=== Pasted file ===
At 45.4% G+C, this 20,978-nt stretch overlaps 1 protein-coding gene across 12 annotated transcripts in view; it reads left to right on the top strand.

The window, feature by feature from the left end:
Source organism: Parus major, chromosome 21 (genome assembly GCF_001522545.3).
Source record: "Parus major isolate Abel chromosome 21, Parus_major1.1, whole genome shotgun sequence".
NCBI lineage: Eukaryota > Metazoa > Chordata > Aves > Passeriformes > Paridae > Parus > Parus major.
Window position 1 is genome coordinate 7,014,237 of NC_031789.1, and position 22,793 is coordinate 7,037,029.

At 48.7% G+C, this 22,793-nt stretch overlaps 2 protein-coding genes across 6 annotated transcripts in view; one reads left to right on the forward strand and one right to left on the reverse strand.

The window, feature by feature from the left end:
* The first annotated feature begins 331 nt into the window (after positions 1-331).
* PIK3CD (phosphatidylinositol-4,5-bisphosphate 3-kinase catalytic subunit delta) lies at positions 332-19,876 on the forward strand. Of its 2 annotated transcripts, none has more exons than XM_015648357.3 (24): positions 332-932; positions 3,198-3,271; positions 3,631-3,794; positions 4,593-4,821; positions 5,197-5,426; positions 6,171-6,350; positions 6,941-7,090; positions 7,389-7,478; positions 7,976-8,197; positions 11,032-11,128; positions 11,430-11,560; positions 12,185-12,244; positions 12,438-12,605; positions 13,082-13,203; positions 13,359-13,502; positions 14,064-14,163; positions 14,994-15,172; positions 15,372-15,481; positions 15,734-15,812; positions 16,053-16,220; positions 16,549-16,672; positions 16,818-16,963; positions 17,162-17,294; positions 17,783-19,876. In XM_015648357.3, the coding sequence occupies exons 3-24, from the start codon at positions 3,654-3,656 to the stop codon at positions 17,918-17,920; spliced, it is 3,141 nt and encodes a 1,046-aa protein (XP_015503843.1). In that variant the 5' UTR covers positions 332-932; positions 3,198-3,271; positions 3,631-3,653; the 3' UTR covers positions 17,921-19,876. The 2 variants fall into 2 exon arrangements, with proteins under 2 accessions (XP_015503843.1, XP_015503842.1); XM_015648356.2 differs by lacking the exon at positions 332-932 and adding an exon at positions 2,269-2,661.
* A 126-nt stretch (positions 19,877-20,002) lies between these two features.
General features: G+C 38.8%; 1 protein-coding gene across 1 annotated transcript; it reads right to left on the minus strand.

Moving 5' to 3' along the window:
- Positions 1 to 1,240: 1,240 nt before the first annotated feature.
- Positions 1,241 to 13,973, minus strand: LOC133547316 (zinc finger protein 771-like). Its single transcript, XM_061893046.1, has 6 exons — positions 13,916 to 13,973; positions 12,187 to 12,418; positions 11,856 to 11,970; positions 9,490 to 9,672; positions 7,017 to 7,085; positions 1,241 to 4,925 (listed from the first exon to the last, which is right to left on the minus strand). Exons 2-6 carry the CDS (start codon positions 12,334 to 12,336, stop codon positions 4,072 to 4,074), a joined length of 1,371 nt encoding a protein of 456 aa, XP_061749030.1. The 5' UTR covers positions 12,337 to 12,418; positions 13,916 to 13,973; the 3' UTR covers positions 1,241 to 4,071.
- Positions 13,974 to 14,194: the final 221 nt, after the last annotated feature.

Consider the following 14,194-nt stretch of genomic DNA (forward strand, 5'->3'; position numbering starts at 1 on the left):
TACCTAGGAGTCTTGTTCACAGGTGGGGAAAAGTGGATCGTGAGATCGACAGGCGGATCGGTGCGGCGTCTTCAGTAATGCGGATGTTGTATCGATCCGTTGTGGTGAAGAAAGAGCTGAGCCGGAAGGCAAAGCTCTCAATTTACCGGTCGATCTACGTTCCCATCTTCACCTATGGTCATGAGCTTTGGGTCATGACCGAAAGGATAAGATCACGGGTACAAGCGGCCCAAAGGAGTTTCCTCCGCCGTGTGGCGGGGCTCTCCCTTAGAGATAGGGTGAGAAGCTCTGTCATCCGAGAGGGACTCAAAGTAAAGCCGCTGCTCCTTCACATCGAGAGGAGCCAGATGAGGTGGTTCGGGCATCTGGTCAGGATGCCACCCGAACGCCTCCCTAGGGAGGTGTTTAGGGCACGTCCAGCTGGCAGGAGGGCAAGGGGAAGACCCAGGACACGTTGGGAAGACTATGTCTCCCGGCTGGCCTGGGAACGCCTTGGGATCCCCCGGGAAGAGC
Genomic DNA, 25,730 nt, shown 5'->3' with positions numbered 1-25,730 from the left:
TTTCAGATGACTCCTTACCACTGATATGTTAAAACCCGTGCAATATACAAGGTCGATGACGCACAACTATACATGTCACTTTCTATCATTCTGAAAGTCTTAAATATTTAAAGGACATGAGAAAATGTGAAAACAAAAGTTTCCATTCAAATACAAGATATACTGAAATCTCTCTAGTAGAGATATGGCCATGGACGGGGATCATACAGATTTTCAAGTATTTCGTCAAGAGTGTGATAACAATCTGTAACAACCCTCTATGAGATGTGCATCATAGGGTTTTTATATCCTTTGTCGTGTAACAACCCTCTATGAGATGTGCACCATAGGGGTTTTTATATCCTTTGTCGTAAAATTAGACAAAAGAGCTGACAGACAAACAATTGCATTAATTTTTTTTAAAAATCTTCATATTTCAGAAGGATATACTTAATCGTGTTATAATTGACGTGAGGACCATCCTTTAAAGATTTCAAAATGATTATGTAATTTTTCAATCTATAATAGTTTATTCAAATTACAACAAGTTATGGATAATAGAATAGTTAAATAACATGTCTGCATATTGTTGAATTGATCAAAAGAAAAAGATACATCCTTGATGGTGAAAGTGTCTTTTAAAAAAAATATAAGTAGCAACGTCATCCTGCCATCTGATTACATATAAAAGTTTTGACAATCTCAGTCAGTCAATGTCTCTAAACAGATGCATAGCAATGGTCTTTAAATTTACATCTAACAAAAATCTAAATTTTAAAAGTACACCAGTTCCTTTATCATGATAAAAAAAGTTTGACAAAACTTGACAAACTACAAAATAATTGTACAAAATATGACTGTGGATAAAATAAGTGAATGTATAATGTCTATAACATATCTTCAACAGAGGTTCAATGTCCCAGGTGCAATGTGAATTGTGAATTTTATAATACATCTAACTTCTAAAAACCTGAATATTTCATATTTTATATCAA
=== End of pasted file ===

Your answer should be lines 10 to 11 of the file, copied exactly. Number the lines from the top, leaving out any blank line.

* PIK3CD (phosphatidylinositol-4,5-bisphosphate 3-kinase catalytic subunit delta) lies at positions 332-19,876 on the forward strand. Of its 2 annotated transcripts, none has more exons than XM_015648357.3 (24): positions 332-932; positions 3,198-3,271; positions 3,631-3,794; positions 4,593-4,821; positions 5,197-5,426; positions 6,171-6,350; positions 6,941-7,090; positions 7,389-7,478; positions 7,976-8,197; positions 11,032-11,128; positions 11,430-11,560; positions 12,185-12,244; positions 12,438-12,605; positions 13,082-13,203; positions 13,359-13,502; positions 14,064-14,163; positions 14,994-15,172; positions 15,372-15,481; positions 15,734-15,812; positions 16,053-16,220; positions 16,549-16,672; positions 16,818-16,963; positions 17,162-17,294; positions 17,783-19,876. In XM_015648357.3, the coding sequence occupies exons 3-24, from the start codon at positions 3,654-3,656 to the stop codon at positions 17,918-17,920; spliced, it is 3,141 nt and encodes a 1,046-aa protein (XP_015503843.1). In that variant the 5' UTR covers positions 332-932; positions 3,198-3,271; positions 3,631-3,653; the 3' UTR covers positions 17,921-19,876. The 2 variants fall into 2 exon arrangements, with proteins under 2 accessions (XP_015503843.1, XP_015503842.1); XM_015648356.2 differs by lacking the exon at positions 332-932 and adding an exon at positions 2,269-2,661.
* A 126-nt stretch (positions 19,877-20,002) lies between these two features.